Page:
What’s the true cost of downtime for your organization? You may think of it in terms of lost revenue—according to studies released in the last couple years, the average cost of system-wide downtime is $100,000 an hour, and that’s on the low end (it can get up to $300,000 or more). But there are other factors involved in the price of downtime that can hurt a company’s productivity and resources.
Take your file transfers, for example. When a system goes down, an organization doesn’t just lose money. Important files exchanged with trading partners are delayed or unsuccessful, which can cause critical deliveries to bottleneck on both sides.
The chain of problems this creates can be endless. A vendor doesn’t get their payment, customers don’t receive their order, a payment isn’t sent to accounting, an MRI fails to get added to a patient’s health record… and so on. As the fallout stacks up, employees may need to be pulled from important projects or tasks to deal with the growing list of unsuccessful file transfers. This can take hours to resolve and cause other areas of the business to back up, depending on what else you’re now behind on from having to reshuffle your workforce.
The truth is, downtime doesn’t only cause interrupted sales, web traffic, and phone calls. It can touch every area of your organization and leave you with a trail of knots to untangle across several departments and vendors.
There’s good news and bad news. The bad news is that downtime can’t always be avoided, especially when it’s caused by natural occurrences (power outages, storms, etc.). In these cases, it’s good to have a disaster recovery plan in place to get you up and running again as soon as possible while minimizing overall losses.
The good news? In other situations, like a faulty server that suddenly goes offline, there are ways to ensure your file transfers stay running while you troubleshoot the problem areas. The best way to prepare for file transfer downtime is by enabling clustering, a high availability strategy, across all critical systems in your environment.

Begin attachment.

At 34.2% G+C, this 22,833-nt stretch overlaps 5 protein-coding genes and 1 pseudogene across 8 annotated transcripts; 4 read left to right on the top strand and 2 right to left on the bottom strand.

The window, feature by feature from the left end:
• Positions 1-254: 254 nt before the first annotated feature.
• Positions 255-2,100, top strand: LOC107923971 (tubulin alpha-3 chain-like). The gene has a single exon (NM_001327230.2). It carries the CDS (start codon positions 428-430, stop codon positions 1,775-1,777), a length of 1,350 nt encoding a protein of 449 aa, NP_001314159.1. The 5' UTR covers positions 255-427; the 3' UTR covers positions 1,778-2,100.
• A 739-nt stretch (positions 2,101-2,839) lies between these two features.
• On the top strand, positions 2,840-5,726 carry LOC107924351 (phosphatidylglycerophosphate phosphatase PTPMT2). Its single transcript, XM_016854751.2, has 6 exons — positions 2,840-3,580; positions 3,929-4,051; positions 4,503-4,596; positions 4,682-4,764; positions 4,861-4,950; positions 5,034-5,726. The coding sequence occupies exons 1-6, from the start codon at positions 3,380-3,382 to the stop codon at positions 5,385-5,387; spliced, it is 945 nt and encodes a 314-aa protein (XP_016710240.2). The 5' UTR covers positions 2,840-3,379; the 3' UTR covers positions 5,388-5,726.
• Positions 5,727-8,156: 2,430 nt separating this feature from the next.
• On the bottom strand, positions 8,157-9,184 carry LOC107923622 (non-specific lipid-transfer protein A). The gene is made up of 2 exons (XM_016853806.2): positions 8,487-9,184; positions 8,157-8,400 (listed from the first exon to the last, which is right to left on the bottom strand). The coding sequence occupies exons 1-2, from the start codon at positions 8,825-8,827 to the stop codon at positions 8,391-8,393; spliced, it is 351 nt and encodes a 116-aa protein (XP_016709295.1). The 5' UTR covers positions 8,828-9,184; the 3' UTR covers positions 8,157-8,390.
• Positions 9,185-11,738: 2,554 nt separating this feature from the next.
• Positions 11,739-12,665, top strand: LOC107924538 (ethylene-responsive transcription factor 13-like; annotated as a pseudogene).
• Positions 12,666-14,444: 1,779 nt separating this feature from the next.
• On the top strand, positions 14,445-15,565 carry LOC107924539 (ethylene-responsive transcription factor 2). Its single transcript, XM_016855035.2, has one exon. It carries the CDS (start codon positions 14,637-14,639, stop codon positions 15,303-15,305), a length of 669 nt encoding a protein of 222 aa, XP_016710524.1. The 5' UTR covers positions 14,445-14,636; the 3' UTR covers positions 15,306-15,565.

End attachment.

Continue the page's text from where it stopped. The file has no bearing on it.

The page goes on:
Clustering distributes file transfers across servers for maximum high availability. By routing data to available systems, clustering can help ensure that workloads are kept active and distributed evenly across your environment, even during periods of downtime. In the event a system fails, the remaining systems in the cluster you’ve set up will take over your file transfer processes and workflows.
Why should you use clustering? Simply put, clustering (when used properly) can give you peace of mind that your file transfers are protected during unavoidable disasters. That way, when downtime strikes, you can spend your resources dealing with the other issues on your plate—rather than spending them dealing with unhappy customers and trading partners.
You can implement clustering for your file transfers with a managed file transfer (MFT) solution. Not only useful for keeping your business initiatives running smoothly, achieving a clustered environment via managed file transfer can also help you stay compliant with Service Level Agreements (SLAs) that require your servers to be part of a high availability solution.
Once your file transfer systems are clustered, you can enjoy these benefits (and more) in your organization:
GoAnywhere MFT is an all-in-one file transfer solution that makes it easy to set up a clustered environment for file transfers. Implementation and configuration are simplified so you can get up and running quickly. Plus, GoAnywhere doesn’t require write scripts, have a background in programming, or use third-party tools to run. Everything you need to achieve maximum file transfer high availability is included in one powerful, secure package.
Learn how GoAnywhere can help you streamline your file transfers and cluster your systems. Watch Get the Most Out of GoAnywhere: High Availability and Clustering on demand to see MFT, and its many features, in action.